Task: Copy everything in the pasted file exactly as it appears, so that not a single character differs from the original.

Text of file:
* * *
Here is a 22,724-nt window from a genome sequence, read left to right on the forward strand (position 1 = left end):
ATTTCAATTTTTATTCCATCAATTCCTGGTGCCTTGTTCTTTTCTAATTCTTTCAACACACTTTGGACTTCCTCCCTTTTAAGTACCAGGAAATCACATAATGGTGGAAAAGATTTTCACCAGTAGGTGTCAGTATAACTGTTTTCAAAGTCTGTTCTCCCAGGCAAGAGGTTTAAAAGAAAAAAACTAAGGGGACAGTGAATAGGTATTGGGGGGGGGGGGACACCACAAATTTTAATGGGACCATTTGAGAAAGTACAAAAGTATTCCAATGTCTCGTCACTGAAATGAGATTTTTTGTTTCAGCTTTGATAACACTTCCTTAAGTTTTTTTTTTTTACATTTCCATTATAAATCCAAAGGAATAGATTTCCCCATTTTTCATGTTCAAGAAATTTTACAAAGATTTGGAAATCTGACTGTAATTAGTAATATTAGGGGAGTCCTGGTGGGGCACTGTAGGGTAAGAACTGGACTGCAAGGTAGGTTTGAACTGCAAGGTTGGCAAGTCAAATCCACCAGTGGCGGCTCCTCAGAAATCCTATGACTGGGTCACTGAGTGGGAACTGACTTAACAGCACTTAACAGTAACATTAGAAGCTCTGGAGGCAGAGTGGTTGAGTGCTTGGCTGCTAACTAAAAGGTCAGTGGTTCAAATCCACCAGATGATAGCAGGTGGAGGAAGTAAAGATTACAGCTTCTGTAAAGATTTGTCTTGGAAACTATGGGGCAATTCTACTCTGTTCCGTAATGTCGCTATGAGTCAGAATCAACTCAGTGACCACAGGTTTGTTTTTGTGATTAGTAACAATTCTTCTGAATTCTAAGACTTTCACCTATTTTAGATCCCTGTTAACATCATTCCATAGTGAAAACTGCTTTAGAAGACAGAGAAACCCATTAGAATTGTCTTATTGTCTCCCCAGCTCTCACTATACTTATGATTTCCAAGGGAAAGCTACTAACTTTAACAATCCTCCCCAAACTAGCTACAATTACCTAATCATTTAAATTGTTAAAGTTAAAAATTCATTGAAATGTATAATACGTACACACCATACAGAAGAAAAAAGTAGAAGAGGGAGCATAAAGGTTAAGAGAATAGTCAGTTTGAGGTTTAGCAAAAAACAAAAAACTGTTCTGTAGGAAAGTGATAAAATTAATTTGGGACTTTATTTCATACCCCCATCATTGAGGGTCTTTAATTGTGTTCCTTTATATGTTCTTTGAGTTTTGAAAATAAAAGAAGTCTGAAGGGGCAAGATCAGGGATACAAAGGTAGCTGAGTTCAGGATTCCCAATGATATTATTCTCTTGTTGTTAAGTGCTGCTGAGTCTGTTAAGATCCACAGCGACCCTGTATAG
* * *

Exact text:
Here is a 22,724-nt window from a genome sequence, read left to right on the forward strand (position 1 = left end):
ATTTCAATTTTTATTCCATCAATTCCTGGTGCCTTGTTCTTTTCTAATTCTTTCAACACACTTTGGACTTCCTCCCTTTTAAGTACCAGGAAATCACATAATGGTGGAAAAGATTTTCACCAGTAGGTGTCAGTATAACTGTTTTCAAAGTCTGTTCTCCCAGGCAAGAGGTTTAAAAGAAAAAAACTAAGGGGACAGTGAATAGGTATTGGGGGGGGGGGGACACCACAAATTTTAATGGGACCATTTGAGAAAGTACAAAAGTATTCCAATGTCTCGTCACTGAAATGAGATTTTTTGTTTCAGCTTTGATAACACTTCCTTAAGTTTTTTTTTTTTACATTTCCATTATAAATCCAAAGGAATAGATTTCCCCATTTTTCATGTTCAAGAAATTTTACAAAGATTTGGAAATCTGACTGTAATTAGTAATATTAGGGGAGTCCTGGTGGGGCACTGTAGGGTAAGAACTGGACTGCAAGGTAGGTTTGAACTGCAAGGTTGGCAAGTCAAATCCACCAGTGGCGGCTCCTCAGAAATCCTATGACTGGGTCACTGAGTGGGAACTGACTTAACAGCACTTAACAGTAACATTAGAAGCTCTGGAGGCAGAGTGGTTGAGTGCTTGGCTGCTAACTAAAAGGTCAGTGGTTCAAATCCACCAGATGATAGCAGGTGGAGGAAGTAAAGATTACAGCTTCTGTAAAGATTTGTCTTGGAAACTATGGGGCAATTCTACTCTGTTCCGTAATGTCGCTATGAGTCAGAATCAACTCAGTGACCACAGGTTTGTTTTTGTGATTAGTAACAATTCTTCTGAATTCTAAGACTTTCACCTATTTTAGATCCCTGTTAACATCATTCCATAGTGAAAACTGCTTTAGAAGACAGAGAAACCCATTAGAATTGTCTTATTGTCTCCCCAGCTCTCACTATACTTATGATTTCCAAGGGAAAGCTACTAACTTTAACAATCCTCCCCAAACTAGCTACAATTACCTAATCATTTAAATTGTTAAAGTTAAAAATTCATTGAAATGTATAATACGTACACACCATACAGAAGAAAAAAGTAGAAGAGGGAGCATAAAGGTTAAGAGAATAGTCAGTTTGAGGTTTAGCAAAAAACAAAAAACTGTTCTGTAGGAAAGTGATAAAATTAATTTGGGACTTTATTTCATACCCCCATCATTGAGGGTCTTTAATTGTGTTCCTTTATATGTTCTTTGAGTTTTGAAAATAAAAGAAGTCTGAAGGGGCAAGATCAGGGATACAAAGGTAGCTGAGTTCAGGATTCCCAATGATATTATTCTCTTGTTGTTAAGTGCTGCTGAGTCTGTTAAGATCCACAGCGACCCTGTATAG